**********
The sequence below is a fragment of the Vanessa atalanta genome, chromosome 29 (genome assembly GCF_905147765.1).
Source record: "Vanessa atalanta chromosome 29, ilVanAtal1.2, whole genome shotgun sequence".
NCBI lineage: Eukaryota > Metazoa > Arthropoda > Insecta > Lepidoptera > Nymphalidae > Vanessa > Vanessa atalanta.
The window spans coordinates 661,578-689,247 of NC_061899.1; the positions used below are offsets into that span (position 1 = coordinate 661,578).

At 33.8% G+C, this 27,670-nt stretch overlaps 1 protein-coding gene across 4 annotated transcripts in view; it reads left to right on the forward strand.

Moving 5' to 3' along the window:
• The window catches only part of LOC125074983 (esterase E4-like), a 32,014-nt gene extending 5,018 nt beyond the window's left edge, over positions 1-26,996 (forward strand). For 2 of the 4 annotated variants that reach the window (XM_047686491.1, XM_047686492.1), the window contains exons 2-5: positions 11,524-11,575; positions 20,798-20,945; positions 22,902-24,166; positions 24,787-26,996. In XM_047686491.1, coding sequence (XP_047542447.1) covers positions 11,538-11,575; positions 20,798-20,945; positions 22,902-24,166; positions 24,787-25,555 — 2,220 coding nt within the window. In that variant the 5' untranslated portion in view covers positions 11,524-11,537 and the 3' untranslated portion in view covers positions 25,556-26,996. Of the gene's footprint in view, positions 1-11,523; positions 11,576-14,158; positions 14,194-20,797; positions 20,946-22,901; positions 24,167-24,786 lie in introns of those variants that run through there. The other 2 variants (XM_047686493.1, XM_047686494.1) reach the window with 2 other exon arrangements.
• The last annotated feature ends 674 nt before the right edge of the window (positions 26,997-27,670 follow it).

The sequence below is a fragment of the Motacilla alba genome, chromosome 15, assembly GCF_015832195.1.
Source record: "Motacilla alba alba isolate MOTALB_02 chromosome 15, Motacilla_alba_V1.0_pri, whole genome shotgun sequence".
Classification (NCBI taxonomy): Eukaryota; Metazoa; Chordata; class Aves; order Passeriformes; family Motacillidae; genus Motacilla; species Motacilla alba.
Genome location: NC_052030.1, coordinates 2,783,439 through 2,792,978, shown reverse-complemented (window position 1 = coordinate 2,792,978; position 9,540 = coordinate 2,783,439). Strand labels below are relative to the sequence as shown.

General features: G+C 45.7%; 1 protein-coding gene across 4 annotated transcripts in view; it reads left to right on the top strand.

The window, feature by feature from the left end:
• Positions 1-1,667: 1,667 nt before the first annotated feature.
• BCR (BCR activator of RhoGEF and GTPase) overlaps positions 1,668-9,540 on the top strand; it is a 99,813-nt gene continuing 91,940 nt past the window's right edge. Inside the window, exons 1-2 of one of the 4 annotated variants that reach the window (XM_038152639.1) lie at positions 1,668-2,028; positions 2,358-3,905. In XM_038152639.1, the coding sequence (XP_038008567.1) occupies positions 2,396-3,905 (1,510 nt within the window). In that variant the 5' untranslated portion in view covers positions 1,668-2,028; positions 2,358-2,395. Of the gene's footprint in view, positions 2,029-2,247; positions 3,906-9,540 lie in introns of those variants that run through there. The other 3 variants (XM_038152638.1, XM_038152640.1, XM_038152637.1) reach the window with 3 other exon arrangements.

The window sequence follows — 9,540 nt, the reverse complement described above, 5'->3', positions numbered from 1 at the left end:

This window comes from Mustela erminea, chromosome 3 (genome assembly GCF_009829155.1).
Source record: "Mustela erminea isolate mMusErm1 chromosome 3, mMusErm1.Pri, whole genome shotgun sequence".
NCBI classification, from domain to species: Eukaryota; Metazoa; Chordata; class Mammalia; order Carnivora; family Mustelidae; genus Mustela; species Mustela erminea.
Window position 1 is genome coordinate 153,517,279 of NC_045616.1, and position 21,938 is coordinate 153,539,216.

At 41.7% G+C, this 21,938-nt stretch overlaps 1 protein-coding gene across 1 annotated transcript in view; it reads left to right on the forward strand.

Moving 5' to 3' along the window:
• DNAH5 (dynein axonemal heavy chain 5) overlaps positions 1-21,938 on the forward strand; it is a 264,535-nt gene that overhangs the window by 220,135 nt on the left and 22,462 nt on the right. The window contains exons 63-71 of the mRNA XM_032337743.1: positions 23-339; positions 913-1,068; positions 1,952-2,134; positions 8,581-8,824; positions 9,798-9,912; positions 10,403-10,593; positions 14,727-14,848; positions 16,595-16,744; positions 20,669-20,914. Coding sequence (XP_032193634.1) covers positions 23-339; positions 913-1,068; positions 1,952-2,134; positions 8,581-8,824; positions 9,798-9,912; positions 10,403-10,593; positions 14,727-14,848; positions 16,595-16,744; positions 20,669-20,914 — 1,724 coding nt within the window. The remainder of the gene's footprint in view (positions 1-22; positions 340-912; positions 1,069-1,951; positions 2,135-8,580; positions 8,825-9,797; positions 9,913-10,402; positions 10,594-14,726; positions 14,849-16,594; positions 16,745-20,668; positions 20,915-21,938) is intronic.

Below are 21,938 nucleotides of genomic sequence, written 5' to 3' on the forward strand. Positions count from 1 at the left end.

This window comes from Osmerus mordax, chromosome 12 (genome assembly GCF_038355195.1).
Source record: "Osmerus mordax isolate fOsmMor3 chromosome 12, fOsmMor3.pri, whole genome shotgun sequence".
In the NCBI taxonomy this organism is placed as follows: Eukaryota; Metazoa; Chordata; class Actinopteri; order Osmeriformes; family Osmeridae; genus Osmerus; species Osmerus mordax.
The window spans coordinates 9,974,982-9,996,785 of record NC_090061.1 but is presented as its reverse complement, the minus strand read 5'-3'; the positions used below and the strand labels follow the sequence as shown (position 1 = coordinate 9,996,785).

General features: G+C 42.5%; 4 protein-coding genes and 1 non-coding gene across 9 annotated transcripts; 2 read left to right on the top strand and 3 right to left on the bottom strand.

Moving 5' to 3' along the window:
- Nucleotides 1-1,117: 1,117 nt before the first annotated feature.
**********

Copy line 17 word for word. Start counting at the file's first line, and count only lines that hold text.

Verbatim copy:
The window sequence follows — 9,540 nt, the reverse complement described above, 5'->3', positions numbered from 1 at the left end: